🔓 This is a free preview of a Member’s Only post 🔓
Hey Superorganizers readers!
The tools of psychology: therapy, cognitive behavioral techniques, mindfulness, etc. have been extremely important to me for a long time. But I’ve mostly thought of them as being useful for resolving mental health issues like anxiety and depression.
I was curious, though, about whether they might be useful for us to resolve some of the problems we encounter when we’re in productivity slumps — so I asked Jonathan Shi, postdoc research fellow at Bocconi university, to tackle the subject. What he found is that there’s actually a lot of room to take the same tools that we use to maintain our mental health, and apply them to some of the problems that we face in our work lives. In particular, letting go of the idea of “muscling through” every problem with willpower and instead working to better understand our own brains can, ironically, help us get unstuck when we’re feeling unproductive and achieve more of what we hope to.
This piece is eye opening and I think you’ll love it.
Imagine you're using an artificial intelligence to automate a process.
You set up examples for the AI to learn from: sample inputs and their corresponding expected outputs. When training the AI, you score its attempts to learn the process by penalizing when it deviates from the expected outputs. At the end of the training, you find that the AI has achieved a perfect score... but all its outputs are blank! Upon further investigation, you find that instead of learning the process you wanted, the AI has maximized its score by simply deleting the files containing the expected outputs... as if simply refusing to be scored!
Believe it or not, this actually happens in computer science research. And it serves as an allegory for ways that our human brains can sabotage themselves too.
Examples of this have come up before in Superorganizers:
In a productivity cycle, the “slump” (the period where you aren’t being productive) might be exacerbated by feelings of guilt and worries that it will never go away. You might avoid trying to be productive again, because trying means you have to face that guilt and those worries.
You might feel distressed just thinking about people, places, or objects associated with your work.
Maybe you are often distracted by urgent but unimportant tasksthat help you to avoid feelings of boredom, loneliness, fatigue, or uncertainty.
You overdesign an organization system because of fear that if it goes wrong, it will go wrong permanently.
Our brains learn powerfully by association—negative Pavlovian conditioning—to avoid things that harm us. But in all of these cases, we have learned to avoid not the real agent of harm, but the mere thoughts or feelings associated with them. Just like the AI in our story learned to avoid its training entirely rather than avoiding just the incorrect responses, we have also learned to avoid the cognitive tools we use to understand and anticipate bad outcomes rather than the bad outcomes themselves.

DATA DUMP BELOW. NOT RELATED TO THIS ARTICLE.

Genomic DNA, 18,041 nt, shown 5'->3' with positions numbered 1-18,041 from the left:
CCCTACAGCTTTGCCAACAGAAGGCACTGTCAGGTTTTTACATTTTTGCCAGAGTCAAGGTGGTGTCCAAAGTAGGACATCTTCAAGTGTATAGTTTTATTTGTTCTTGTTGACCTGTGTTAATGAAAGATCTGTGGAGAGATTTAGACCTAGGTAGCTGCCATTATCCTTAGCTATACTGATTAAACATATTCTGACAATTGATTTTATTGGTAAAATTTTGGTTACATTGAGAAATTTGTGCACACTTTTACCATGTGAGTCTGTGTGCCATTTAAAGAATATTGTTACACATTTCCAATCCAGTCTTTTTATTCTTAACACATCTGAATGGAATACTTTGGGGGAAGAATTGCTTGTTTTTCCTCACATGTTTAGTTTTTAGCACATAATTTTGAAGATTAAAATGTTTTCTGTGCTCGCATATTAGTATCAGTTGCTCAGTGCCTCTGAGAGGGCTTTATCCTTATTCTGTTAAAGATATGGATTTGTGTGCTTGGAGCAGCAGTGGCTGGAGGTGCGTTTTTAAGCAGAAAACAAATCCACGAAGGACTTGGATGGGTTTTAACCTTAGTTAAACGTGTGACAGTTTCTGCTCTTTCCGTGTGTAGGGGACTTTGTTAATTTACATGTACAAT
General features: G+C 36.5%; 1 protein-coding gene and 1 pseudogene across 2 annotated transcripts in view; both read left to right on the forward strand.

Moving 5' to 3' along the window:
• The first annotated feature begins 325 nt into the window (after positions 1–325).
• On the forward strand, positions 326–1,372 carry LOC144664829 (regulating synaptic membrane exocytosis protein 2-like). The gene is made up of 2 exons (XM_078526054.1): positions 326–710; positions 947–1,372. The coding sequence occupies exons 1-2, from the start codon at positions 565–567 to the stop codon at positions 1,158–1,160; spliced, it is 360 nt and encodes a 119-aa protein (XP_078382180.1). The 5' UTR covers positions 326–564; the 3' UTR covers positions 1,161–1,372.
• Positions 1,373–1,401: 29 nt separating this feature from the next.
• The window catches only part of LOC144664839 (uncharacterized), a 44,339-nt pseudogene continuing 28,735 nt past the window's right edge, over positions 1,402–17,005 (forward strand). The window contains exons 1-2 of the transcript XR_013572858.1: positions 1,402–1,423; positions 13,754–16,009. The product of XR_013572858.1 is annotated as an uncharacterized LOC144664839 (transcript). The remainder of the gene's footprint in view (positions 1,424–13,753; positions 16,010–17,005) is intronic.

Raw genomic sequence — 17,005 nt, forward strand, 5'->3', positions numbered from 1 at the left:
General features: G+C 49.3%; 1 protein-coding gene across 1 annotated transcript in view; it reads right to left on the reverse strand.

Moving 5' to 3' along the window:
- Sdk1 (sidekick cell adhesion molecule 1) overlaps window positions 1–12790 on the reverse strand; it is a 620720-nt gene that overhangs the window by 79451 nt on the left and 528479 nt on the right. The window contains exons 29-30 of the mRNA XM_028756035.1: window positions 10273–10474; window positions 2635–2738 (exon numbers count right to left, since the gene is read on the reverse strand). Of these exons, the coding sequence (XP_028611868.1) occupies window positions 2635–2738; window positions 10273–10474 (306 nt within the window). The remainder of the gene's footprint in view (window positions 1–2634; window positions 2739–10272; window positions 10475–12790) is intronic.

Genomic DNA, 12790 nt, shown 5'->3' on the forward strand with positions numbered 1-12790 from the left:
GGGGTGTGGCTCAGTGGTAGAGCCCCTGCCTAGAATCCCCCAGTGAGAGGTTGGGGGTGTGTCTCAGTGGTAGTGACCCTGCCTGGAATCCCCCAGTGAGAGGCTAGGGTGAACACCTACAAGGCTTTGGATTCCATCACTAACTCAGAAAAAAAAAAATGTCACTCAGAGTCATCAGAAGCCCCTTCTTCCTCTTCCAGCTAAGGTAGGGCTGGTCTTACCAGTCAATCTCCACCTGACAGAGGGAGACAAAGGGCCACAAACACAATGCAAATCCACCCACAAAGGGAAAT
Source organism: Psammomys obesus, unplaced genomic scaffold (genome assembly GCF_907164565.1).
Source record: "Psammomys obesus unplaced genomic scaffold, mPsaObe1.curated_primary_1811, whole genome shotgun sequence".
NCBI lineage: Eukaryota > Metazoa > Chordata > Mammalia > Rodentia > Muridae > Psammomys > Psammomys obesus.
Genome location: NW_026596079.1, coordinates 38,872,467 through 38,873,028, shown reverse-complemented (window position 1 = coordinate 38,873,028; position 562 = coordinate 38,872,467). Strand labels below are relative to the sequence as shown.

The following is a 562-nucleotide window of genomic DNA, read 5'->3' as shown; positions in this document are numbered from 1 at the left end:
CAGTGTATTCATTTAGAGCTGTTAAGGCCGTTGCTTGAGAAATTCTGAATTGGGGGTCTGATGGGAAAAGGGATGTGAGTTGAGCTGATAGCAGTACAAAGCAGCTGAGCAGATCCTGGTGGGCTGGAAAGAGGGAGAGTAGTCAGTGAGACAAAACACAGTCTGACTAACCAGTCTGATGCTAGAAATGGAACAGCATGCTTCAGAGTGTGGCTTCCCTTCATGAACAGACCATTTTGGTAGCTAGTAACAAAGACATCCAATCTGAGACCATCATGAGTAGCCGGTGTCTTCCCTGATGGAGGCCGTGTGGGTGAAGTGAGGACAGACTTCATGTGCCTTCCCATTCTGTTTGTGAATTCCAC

We often assume that our internal experiences can be controlled through willpower: that we can consciously decide to control how we feel or think. After all, deliberate conscious control is the approach we take to most everyday problems (like scrubbing hard to remove a stain, or summoning your willpower to climb that last flight of stairs). And we are culturally taught that it is: we are told as children to "control your anger" as opposed to controlling how we act in response to that anger. We try to suppress feelings of anxiety, in a conflation of the experience of anxiety with loss of control. But modern psychology challenges the popular "folk" conception that thoughts and feelings can always be willed away.
📣 Superorganizers Job
Longtime Superorganizers Member Mishaal is hiring a PM for his company Axis, the Bloomberg Terminal for knowledge workers.
Interested? Check out the job description here.
Want to make this article more actionable? Subscribe to the Everything bundle!
You’ll get access to this article and over 50+ essays and interviews going deep into the tools and strategies you can use to live a more productive life.
You’ll get all of Action Items, a weekly series of member’s only articles that condense and extend Superorganizers interviews into a series of actionable bullet points.
You’ll get templates like this High-Output Project Management template in Notion
The Everything bundle now has 10 paid newsletters including Superorganizers. Here are a few articles from around the bundle that you might like:
📐 Should You Invest In Wish?, by Adam Keesling in Napkin Math
🔮 Why Salesforce Bought Slack, by Nathan Baschez in Divinations
🗒 How I Made a Documentary Film with Digital Notes, by Tiago Forte in Praxis